Thursday, October 14, 2010

Ode to Wellington


A bit of a departure for this blog entry.

When I was a kid, my parents bought a small 8 acre farm just outside of Brunswick, Maryland. In addition to being an electrician by trade, my dad thought he'd try his hand at raising some pigs and cattle. After all the pigs and cattle came and left, we got another single heifer to be raised for slaughter. We named him "Moo". Yes, we named him. I'd go out and help feed him and play with him.
When it came time for him to go away to be slaughtered, my parents worried that I wouldn't be able to eat something that was practically a pet to me when he came back in neat packaging. When he was served on my plate, and I took a bite, I recall my mom asking how he tasted. "He's delicious!" I said, excitedly, trying to ease their worries and make a joke of it. Everyone at the dinner table gave a laugh and a cheer, and continued to eat.

Fast-forward 30 years. My parents divorced, and my mom married a professional cattle farmer. I've become vegan. Accepting my new dietary needs, my mother manages to make almost every side dish vegan on our holiday visits. Of course there is always meat served, and my girlfriend and I always feel a bit odd about that when we can look outside to see cows wandering around the pasture.

Last Thanksgiving at her house she had to walk up to the barn to bottle-feed a calf who's mother died giving birth to him. She asked us if we'd like to see him being fed. My brother, his daughter, and my girlfriend Marya went to watch. I didn't think I wanted to - the thought of seeing a living, breathing creature that will someday grace some brat's Happy Meal was too much for me. My mother had, once again, given a name to the calf: Wellington. Great - she named him after a beef dish.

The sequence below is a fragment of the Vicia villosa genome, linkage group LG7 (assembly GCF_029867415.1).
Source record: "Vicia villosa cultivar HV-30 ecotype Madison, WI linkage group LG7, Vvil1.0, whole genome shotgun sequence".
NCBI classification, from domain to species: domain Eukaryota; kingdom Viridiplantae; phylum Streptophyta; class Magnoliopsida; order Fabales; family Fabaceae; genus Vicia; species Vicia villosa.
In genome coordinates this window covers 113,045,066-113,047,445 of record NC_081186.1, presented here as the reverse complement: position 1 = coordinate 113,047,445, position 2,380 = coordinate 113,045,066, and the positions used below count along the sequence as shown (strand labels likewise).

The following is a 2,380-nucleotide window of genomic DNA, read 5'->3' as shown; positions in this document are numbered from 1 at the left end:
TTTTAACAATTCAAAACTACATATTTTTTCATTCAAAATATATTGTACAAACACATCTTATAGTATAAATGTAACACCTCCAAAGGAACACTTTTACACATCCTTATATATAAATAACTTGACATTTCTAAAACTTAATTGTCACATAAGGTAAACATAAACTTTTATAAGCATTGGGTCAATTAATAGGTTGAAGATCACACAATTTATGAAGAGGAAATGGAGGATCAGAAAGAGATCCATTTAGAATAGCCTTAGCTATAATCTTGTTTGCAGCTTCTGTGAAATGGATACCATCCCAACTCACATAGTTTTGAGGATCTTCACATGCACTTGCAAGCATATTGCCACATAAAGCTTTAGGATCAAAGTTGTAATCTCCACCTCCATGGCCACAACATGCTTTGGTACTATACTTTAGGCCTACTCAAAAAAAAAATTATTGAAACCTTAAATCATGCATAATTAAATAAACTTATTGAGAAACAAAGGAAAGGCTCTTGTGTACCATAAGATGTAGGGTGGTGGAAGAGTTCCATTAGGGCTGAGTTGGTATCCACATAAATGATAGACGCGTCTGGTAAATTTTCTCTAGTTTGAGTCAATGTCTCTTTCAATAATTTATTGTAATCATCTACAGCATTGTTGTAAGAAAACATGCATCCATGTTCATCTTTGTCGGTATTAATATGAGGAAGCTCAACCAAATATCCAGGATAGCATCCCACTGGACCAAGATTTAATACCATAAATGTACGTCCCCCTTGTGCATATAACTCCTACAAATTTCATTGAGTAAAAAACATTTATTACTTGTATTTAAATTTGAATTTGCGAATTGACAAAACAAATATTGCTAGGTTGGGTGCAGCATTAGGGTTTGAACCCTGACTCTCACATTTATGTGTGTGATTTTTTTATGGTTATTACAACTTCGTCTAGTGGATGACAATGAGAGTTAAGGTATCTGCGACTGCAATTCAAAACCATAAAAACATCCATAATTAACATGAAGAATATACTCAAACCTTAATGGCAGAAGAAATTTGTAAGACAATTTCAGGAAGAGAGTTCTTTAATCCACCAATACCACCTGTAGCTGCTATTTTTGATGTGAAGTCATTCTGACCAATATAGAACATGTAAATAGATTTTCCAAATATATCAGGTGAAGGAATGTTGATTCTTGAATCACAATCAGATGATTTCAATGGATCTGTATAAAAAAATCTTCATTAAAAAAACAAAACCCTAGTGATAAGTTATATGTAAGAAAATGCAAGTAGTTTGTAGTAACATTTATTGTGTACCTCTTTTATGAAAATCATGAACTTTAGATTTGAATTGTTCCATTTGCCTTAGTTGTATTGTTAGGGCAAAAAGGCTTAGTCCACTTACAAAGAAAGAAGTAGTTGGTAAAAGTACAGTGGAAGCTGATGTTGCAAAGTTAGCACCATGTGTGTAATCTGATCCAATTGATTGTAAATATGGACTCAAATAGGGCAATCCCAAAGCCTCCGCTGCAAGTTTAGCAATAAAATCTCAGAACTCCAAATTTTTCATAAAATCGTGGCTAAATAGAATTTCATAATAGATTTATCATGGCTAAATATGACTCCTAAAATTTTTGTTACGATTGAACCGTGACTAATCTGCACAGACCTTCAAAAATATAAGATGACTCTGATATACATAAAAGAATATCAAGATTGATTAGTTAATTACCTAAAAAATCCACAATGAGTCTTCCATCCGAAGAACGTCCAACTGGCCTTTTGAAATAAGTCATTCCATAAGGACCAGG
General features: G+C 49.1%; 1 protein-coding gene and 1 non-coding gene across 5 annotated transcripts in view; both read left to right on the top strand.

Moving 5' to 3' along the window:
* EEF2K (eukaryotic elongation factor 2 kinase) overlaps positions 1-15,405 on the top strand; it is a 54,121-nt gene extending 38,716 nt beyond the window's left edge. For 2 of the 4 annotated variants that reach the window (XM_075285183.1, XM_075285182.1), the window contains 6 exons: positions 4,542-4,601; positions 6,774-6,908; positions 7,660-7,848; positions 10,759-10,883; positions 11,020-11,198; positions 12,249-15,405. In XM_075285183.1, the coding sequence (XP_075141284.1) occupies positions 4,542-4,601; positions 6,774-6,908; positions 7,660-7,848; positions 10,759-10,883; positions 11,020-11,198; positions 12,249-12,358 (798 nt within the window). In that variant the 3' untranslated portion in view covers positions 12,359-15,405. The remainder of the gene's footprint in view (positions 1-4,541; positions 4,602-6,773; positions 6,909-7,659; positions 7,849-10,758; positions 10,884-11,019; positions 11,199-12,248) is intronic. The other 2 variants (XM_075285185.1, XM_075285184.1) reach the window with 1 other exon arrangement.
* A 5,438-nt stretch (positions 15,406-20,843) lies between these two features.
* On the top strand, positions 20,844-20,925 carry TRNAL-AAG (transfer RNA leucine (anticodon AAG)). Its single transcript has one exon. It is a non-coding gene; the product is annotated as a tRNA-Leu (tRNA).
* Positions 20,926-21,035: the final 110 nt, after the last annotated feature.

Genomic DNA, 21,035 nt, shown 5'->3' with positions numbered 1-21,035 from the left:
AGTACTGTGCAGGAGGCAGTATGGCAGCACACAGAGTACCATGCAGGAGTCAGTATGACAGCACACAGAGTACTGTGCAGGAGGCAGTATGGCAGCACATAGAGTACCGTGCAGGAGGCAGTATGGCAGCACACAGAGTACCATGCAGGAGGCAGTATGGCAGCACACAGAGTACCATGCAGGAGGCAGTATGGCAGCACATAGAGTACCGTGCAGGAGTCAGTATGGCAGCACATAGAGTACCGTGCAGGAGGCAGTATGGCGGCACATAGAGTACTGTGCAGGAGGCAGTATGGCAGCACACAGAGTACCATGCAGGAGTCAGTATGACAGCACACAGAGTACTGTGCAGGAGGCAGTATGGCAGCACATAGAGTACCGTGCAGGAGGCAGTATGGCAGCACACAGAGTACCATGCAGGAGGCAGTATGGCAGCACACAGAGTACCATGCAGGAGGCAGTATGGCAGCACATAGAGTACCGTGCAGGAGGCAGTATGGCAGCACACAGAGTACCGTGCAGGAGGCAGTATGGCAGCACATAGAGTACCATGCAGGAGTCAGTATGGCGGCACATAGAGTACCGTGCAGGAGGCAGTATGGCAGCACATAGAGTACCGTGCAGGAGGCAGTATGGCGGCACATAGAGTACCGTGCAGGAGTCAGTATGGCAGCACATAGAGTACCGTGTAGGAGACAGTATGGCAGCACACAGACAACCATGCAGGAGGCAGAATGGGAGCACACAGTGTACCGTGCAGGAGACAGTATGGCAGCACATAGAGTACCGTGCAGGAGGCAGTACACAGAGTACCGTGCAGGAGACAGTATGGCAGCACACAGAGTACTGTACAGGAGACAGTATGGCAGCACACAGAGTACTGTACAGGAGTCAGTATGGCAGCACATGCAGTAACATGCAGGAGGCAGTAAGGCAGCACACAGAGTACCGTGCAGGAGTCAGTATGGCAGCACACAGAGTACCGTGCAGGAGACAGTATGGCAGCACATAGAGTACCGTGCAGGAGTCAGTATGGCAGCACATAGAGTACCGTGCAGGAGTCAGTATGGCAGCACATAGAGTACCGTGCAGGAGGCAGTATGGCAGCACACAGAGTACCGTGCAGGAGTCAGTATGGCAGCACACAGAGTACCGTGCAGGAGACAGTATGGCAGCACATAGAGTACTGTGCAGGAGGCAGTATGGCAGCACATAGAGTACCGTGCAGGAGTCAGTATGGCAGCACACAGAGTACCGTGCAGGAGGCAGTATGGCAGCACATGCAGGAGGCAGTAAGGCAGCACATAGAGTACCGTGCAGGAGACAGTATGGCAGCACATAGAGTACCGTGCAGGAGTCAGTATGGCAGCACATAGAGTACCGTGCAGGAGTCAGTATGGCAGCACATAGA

Months later in a phone conversation, she mentioned how Wellington, used to regular feedings, had broken out of the pen to come down to the house to ask for his food. This made me very sad. I thought - there won't be any chance of my mother making the connection on how this creature had intelligence enough to know where the person who provides his food lives. Once out of his pen, he could have escaped. But he had trust in his caretaker. He went down to ask for his food as a child would ask his parents for food. It saddened me because I knew this was a one-direction bond. She had cared for this calf for months without seeing him as more than something that will be killed for food. He, oblivious to this, probably loved her for having cared for him. I bet Moo felt that way about me.

This past weekend I went out to visit my mother in Loudoun County, Virginia, to help her with some computer issues. Among them, printing pictures and sending enclosures. I looked through her picture folders and picked one at random - a picture of a cow. "That's Wellington", my mom said of the picture. "He went on the truck last week."

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